Upon capturing antigens through pinocytosis and phagocytosis and becoming activated by pro-inflammatory cytokines, the dendritic cells detach from the epithelium, enter lymph vessels, and are carried to regional lymph nodes. By the time they enter the lymph nodes, the dendritic cells have matured and are now able to present antigens of HIV to naive T-lymphocytes located in the the lymph nodes in order to induce adaptive immune responses.

    At this point the infection has transitioned from the acute phase to the chronic phase. The chronic phase of HIV infection is characterized by viral dissemination, viremia, and induction of adaptive immune responses. The viremia allows the viruses to spread and infect T4-helper lymphocytes, macrophages, and dendritic cells found in peripheral lymphoid tissues.

    During the chronic phase of HIV infection, the lymph nodes and the spleen become sites for continuous viral replication and host cell destruction. During most of this phase, the immune system remains active and competent and there are few clinical symptoms. A steady state-infection generally persists where T4-lymphocyte death and T4-lymphocyte replacement by the body are in equilibrium. In a person infected with HIV, somewhere between one and two billion of these T4-cells die each day as a result of HIV infection and must be replaced by the body's lymphopoietic system in the bone marrow. It is estimated that 10 billion virions are produced and cleared in an infected individual each day. However, the enormous turnover of T4-lymphocytes eventually exhausts the lymphopoietic system and it becomes unable to replace the T4-cells being destroyed. A variety of mechanisms then eventually lead to immunodeficiency.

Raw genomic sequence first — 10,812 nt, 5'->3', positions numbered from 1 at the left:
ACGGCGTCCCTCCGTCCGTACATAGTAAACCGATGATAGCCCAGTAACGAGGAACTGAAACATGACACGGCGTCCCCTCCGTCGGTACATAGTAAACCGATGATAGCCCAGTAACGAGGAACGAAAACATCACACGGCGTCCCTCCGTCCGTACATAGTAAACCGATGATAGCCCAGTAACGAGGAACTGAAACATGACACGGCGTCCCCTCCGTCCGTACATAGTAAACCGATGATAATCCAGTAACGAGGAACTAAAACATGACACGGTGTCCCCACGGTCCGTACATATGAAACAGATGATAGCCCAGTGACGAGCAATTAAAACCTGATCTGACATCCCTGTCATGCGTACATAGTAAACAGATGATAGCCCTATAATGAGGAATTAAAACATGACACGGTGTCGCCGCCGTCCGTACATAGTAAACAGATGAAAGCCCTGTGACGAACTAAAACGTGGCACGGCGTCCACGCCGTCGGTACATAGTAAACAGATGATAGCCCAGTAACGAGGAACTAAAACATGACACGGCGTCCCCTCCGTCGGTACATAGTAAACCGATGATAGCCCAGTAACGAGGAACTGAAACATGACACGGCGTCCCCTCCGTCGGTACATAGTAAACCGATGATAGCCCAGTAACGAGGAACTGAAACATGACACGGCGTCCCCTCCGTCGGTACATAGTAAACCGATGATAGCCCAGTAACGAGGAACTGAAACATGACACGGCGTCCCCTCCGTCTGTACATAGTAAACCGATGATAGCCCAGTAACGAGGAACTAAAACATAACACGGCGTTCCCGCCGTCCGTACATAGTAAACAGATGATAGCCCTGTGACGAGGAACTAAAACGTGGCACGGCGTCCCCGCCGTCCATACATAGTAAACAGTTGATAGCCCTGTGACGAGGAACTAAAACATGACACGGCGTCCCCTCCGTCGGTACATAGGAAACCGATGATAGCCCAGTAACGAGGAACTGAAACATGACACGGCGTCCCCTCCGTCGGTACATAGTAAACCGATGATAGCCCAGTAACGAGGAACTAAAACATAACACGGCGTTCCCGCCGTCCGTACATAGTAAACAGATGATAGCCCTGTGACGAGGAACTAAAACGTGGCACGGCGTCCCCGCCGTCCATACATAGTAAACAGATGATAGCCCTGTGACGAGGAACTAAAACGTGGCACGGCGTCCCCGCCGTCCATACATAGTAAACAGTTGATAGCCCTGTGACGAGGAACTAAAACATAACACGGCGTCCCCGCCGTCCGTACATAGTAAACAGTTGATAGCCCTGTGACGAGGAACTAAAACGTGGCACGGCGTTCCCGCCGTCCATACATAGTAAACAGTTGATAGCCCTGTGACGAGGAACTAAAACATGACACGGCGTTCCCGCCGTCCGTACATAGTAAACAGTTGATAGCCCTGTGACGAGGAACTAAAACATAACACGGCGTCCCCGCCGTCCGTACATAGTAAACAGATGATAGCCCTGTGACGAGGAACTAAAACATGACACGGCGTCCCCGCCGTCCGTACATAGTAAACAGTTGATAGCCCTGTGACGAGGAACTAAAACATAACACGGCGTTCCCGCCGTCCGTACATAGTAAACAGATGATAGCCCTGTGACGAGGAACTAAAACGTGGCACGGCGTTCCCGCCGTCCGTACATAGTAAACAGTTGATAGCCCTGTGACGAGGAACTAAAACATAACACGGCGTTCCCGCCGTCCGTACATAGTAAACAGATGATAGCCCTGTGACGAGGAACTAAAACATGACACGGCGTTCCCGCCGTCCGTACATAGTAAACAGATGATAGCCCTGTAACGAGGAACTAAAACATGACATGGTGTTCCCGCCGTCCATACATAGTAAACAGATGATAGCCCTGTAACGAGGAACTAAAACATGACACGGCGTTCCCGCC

Mechanisms of HIV-induced immunodeficiency include:

    • Direct HIV-induced cytopathic effect on infected T4-lymphocytes. This can occur through:
      • Increased cell permeability as a result of gp41 expression in the host cell membrane and viral release by budding;
      • Inhibition of host cell protein synthesis as a result of viral replication within the infected cell; and
      • Fusion of infected T4-cells with numerous uninfected T4-cells resulting in syncytia formation.
    • Killing of HIV-infected T4-cells by cytotoxic T-lymphocytes or CTLs.
    • Killing of HIV-infected T4-cells by antibody-dependent cytotoxicity or ADCC.
    • Apoptosis of T4-cells as a result of chronic activation by HIV and by cytokines.